Explore what’s behind the feeling. Maybe your work anxiety is fueled by fear of being laid off or judged harshly by a boss. Tune into your triggers. Also, practice what’s known as cognitive reappraisal, which means reframing the meaning of an emotion to alter its impact. For instance, being laid off is scary, but it could also be an opportunity to find a better position where you feel more secure. Reappraising is associated with decreased anxiety, while suppressing emotions is associated with increased symptoms.
Take deep breaths
“Relaxation is important,” says psychologist Edmund Bourne, author of “The Anxiety & Phobia Workbook.” “It’s the first thing I teach my patients.” Taking a few deep belly breaths, inhaling through your nose and exhaling through your mouth, can turn down your body’s stress response, which is particularly helpful if your anxiety is accompanied by physical symptoms such as shallow breathing, a racing heart or churning stomach. Make it a habit to take breathing breaks throughout the day. An app such as Breathwrk and the Breathing App can help guide you.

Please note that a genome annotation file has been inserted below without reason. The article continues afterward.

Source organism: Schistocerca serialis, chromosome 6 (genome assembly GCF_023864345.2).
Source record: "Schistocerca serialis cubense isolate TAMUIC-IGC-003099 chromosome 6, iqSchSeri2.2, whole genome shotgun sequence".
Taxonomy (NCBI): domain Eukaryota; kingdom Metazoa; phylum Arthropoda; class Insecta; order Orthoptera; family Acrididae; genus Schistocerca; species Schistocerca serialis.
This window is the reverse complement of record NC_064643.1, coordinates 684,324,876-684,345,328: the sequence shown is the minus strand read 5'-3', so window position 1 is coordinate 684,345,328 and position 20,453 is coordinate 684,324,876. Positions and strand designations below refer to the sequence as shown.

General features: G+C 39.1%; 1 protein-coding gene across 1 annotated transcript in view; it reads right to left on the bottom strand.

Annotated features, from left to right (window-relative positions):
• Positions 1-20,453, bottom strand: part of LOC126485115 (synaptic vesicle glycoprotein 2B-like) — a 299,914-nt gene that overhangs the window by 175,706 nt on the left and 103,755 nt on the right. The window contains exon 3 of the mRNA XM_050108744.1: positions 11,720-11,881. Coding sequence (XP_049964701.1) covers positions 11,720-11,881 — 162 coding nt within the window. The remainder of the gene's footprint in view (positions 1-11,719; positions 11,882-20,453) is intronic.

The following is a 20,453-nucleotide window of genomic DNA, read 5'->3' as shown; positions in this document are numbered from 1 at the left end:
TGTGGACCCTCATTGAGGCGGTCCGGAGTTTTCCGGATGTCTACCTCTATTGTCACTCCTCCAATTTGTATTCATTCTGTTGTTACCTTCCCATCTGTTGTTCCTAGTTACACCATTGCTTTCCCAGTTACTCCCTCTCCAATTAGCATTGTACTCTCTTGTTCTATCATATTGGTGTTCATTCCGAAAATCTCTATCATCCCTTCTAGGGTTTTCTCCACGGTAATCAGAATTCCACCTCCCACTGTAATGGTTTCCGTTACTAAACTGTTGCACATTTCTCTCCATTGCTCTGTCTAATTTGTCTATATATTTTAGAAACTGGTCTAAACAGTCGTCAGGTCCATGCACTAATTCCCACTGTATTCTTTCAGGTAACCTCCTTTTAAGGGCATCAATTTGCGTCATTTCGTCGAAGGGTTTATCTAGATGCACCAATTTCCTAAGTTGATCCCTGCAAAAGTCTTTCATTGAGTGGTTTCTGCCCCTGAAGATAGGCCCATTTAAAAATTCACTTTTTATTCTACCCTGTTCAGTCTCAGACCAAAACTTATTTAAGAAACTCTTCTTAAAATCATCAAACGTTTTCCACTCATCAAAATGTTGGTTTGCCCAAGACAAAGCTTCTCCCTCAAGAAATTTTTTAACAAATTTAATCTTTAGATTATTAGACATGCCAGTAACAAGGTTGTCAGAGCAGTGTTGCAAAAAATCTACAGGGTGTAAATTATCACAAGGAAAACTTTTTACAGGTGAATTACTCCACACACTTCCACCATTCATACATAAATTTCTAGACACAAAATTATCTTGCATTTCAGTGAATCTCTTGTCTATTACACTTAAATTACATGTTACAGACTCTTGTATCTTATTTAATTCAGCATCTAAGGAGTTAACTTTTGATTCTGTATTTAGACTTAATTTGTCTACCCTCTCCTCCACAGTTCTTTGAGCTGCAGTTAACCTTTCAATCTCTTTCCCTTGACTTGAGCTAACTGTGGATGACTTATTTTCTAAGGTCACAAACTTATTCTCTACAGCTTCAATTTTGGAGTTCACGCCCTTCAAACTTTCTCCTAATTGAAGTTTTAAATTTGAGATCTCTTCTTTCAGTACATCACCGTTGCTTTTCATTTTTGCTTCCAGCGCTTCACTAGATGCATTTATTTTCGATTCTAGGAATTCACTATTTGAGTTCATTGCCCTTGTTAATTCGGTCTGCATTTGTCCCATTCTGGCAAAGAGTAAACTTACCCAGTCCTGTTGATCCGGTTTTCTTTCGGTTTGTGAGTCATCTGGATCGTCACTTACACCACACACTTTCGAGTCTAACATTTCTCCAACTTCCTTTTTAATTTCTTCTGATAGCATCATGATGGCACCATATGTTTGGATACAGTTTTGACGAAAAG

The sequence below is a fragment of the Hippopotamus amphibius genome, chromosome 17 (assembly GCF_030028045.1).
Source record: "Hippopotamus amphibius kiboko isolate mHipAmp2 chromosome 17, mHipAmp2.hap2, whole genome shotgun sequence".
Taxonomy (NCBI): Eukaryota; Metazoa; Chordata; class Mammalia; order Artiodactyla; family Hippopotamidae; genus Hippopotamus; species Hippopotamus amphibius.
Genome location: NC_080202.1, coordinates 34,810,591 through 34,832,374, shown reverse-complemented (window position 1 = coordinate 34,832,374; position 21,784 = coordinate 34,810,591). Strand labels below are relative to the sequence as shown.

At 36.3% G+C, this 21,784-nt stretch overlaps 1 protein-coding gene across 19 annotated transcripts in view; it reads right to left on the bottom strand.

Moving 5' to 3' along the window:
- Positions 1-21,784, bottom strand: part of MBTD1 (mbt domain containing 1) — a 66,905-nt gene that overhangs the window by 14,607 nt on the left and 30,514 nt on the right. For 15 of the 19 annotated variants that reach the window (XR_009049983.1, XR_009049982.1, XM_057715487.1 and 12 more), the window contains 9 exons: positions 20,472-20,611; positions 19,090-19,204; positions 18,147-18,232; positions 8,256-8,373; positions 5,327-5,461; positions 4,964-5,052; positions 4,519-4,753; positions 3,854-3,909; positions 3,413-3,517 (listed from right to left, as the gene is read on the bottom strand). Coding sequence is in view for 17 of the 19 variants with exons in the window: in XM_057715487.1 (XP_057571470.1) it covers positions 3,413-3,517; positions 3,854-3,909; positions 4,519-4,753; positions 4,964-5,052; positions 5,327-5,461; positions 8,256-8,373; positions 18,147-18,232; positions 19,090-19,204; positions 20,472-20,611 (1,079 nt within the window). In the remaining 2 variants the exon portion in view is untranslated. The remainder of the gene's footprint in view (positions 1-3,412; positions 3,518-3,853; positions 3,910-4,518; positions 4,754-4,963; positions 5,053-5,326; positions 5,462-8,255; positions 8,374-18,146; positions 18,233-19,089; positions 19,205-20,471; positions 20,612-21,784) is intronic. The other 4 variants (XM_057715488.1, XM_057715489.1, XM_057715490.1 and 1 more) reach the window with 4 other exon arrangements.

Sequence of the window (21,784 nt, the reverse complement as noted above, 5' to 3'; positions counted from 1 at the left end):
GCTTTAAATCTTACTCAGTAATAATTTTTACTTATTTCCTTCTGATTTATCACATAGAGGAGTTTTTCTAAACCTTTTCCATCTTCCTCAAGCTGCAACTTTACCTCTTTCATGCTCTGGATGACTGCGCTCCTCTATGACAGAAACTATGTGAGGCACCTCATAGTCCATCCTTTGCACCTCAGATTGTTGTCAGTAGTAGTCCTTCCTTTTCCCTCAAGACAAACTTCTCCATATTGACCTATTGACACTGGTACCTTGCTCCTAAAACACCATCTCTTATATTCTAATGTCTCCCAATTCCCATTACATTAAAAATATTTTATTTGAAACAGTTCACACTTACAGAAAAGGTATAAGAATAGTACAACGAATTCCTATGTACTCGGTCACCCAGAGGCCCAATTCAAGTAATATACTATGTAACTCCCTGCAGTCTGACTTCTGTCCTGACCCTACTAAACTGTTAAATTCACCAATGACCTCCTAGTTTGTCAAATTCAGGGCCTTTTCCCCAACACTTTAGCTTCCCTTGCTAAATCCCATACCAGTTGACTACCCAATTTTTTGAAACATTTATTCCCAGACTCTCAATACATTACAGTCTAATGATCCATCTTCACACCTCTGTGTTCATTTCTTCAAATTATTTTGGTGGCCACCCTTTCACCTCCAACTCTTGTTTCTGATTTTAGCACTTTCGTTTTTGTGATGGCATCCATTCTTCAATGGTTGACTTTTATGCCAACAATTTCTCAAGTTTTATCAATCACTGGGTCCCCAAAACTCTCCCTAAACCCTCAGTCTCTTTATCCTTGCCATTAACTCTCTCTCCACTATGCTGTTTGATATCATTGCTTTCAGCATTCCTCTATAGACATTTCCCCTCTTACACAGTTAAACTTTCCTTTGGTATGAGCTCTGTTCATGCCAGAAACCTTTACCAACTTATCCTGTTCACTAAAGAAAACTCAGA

Listen to music
Several studies have found that music can reduce levels of anxiety in critically ill patients. Experiment with different types of music to see what helps you feel calmer.
Take a brisk walk
“A single bout of exercise can improve your mood,” says Kristin Szuhany, a clinical psychologist at New York University Grossman School of Medicine. Walking outside while focusing on your surroundings can help you feel more connected to your present experience and away from the worried thoughts in your head.
Take a mindfulness class